AS tributes continue to pour in from around the world following the tragic death of Labour MP Jo Cox, the police in Britain and presumably the gardaí here are grappling with the question of how they can improve the security of politicians in the front line of democracy.
The profoundly sad and untimely death of the fledgling MP, one of the brightest young stars in the political firmament and a seasoned human rights activist, brings home to us all just how vulnerable are those we elect to represent us in parliament.
In this country, the traditional way has always been for TDs to mingle freely and comfortably, face to face with the public at large. And yet, in recent times we had the alarming spectacle of the car in which former Tánaiste Joan Burton was travelling, being blocked and rocked by an unruly mob of water protestors. Ms Burton had to be rescued by the gardaí.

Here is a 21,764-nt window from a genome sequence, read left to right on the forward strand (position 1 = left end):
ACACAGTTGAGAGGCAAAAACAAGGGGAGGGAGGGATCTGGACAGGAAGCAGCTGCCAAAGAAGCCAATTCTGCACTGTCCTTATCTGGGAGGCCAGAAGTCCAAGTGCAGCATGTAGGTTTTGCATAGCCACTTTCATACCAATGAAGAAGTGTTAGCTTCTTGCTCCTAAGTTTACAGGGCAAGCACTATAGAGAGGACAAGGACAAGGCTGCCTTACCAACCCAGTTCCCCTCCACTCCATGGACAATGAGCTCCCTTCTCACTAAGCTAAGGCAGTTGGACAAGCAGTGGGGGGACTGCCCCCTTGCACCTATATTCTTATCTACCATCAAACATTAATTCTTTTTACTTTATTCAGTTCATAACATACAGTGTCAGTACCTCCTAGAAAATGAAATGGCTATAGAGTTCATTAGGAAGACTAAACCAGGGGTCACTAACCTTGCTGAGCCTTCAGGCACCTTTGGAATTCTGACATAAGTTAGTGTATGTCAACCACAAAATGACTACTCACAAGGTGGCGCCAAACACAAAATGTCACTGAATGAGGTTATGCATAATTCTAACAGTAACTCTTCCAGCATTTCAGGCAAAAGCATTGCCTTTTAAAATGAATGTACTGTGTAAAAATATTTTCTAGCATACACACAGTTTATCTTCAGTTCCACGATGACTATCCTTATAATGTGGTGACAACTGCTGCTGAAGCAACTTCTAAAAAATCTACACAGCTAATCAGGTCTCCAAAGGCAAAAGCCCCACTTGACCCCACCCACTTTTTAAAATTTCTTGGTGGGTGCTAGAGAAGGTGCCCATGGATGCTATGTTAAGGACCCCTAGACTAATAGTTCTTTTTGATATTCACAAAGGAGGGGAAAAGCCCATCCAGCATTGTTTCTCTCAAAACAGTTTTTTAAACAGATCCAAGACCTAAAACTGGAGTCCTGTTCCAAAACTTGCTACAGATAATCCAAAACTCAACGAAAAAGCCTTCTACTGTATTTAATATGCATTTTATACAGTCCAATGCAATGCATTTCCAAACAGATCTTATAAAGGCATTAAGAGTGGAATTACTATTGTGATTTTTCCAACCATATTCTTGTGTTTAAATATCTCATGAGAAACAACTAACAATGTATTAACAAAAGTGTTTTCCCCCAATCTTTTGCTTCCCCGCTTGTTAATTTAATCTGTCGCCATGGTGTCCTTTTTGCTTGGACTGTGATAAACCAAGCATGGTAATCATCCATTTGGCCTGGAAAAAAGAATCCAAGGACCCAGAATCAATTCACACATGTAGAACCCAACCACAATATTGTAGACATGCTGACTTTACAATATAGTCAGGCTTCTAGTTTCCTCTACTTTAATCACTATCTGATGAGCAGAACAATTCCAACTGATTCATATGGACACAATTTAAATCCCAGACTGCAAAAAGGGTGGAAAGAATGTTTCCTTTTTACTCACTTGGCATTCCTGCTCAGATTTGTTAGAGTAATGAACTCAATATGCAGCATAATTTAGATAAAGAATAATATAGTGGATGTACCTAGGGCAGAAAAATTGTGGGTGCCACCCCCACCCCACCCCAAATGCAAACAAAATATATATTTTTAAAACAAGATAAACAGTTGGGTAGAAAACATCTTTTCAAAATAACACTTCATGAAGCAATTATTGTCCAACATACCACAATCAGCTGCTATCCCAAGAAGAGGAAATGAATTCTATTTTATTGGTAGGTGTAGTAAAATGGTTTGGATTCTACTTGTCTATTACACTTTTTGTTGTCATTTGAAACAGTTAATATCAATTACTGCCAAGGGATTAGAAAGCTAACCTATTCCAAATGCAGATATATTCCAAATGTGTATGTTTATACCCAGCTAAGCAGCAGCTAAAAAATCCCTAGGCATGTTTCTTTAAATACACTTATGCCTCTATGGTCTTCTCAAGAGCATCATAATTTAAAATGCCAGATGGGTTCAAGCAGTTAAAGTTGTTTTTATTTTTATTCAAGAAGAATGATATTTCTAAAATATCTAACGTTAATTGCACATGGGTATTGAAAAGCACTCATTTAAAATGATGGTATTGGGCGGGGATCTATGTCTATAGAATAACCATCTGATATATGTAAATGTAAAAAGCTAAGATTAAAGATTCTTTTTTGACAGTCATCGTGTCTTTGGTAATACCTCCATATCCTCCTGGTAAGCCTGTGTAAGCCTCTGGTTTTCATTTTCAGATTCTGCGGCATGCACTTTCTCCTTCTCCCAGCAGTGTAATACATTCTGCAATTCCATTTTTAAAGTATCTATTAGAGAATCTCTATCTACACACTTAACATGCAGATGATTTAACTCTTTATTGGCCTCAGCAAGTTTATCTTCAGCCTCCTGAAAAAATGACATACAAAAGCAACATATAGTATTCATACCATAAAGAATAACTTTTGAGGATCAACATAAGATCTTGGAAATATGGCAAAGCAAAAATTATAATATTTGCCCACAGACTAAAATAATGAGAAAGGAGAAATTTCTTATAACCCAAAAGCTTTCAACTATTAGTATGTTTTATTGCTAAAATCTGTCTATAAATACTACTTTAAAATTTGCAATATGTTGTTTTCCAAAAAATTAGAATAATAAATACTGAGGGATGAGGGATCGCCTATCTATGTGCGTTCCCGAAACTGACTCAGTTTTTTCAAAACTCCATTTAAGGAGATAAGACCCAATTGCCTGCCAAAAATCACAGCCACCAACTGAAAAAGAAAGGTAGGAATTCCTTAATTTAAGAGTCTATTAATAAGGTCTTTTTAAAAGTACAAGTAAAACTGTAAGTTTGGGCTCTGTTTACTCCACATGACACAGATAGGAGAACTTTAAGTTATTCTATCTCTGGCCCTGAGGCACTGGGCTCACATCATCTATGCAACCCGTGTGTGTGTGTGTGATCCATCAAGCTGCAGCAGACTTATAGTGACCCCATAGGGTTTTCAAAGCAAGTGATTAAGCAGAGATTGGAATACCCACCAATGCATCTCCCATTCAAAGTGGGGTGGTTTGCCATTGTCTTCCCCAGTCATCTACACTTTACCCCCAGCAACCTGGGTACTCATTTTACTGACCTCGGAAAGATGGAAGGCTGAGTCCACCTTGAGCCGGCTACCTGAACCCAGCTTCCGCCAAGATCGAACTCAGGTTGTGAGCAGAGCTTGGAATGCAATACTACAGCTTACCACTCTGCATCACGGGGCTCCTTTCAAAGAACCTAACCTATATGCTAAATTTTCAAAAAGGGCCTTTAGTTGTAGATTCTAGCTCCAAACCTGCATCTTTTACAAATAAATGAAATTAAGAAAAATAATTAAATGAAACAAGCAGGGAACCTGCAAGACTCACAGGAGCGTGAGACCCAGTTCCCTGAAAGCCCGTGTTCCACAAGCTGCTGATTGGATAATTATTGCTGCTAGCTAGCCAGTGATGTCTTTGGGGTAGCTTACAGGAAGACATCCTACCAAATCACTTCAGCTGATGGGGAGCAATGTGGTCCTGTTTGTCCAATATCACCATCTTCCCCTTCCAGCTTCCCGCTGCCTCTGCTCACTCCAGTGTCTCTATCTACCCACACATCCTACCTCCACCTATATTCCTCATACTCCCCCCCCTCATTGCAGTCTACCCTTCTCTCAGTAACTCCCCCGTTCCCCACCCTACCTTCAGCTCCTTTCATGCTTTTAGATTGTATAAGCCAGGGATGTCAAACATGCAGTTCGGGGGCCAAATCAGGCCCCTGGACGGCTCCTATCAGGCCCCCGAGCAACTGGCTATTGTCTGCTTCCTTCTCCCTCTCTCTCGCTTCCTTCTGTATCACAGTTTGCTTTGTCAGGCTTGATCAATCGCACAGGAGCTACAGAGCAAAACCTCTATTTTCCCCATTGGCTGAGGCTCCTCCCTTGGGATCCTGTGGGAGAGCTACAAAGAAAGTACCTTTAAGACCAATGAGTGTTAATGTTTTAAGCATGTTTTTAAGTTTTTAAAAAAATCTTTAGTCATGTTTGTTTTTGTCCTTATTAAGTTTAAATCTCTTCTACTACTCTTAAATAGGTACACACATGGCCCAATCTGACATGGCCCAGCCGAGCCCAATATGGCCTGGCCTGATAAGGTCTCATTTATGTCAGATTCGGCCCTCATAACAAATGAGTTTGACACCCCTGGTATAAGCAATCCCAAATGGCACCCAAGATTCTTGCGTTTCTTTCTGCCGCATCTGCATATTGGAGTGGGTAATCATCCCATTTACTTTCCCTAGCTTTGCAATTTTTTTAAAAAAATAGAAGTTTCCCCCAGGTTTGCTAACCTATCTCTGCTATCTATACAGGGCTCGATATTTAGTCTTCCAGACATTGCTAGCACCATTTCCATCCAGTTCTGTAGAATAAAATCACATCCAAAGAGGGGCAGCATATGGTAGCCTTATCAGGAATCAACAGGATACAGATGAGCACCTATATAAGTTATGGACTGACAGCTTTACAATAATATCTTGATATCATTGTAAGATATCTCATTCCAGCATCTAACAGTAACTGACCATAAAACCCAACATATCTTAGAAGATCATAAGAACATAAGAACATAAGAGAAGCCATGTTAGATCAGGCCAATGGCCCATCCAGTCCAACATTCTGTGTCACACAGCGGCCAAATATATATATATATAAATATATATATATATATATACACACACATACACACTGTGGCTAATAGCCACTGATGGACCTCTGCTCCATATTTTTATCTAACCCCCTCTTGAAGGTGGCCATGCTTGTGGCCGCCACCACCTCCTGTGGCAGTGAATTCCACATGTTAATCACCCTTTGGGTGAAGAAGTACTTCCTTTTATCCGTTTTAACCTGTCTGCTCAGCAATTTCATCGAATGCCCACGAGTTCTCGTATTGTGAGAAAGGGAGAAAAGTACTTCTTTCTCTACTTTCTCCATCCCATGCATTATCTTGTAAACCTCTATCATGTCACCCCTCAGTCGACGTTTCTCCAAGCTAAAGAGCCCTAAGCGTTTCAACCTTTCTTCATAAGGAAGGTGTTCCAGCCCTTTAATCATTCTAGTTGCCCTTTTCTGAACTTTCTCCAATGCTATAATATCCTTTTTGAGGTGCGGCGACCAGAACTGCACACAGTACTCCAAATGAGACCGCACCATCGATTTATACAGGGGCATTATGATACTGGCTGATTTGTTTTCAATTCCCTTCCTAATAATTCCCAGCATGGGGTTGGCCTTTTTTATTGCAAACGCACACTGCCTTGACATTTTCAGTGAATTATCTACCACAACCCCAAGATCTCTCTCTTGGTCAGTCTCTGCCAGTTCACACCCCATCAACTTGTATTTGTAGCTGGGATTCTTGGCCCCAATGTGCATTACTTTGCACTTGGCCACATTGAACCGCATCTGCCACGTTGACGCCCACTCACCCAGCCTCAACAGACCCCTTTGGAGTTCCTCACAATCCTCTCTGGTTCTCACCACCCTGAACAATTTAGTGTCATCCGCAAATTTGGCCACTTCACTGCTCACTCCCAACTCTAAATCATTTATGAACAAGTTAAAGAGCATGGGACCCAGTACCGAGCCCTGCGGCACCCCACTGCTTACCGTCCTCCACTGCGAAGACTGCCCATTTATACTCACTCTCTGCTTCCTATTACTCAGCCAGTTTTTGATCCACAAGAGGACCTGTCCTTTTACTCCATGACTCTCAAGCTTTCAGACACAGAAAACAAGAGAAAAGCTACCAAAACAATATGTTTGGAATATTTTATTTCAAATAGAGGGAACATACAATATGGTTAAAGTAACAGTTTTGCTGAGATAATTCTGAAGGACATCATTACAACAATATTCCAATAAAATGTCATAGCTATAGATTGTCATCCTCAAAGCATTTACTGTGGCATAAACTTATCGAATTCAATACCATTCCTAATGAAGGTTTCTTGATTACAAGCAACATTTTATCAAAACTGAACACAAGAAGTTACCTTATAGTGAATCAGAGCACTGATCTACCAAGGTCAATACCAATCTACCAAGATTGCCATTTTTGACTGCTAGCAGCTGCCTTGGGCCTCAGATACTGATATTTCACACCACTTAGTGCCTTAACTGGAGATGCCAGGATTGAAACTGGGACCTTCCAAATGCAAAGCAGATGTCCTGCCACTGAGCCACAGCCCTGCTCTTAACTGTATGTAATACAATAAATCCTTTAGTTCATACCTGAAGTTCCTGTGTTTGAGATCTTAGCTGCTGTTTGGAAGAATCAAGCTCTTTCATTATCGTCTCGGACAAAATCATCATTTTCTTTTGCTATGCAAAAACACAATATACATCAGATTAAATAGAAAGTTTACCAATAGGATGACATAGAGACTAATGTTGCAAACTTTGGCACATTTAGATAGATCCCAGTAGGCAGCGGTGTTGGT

This extreme act of violence against an MP, brings a poignant and bloody end to a bloody week around the globe. A week which also saw the worst slaughter in recent American history when 49 people were killed by a lone gunman in a gay club at Orlando, Florida, followed by the murder of a French policeman and his wife at their home near Paris.
Protecting our politicians and every citizen against those who carry out such acts goes to the heart of democracy; a fragile, yet robust and very precious flower.
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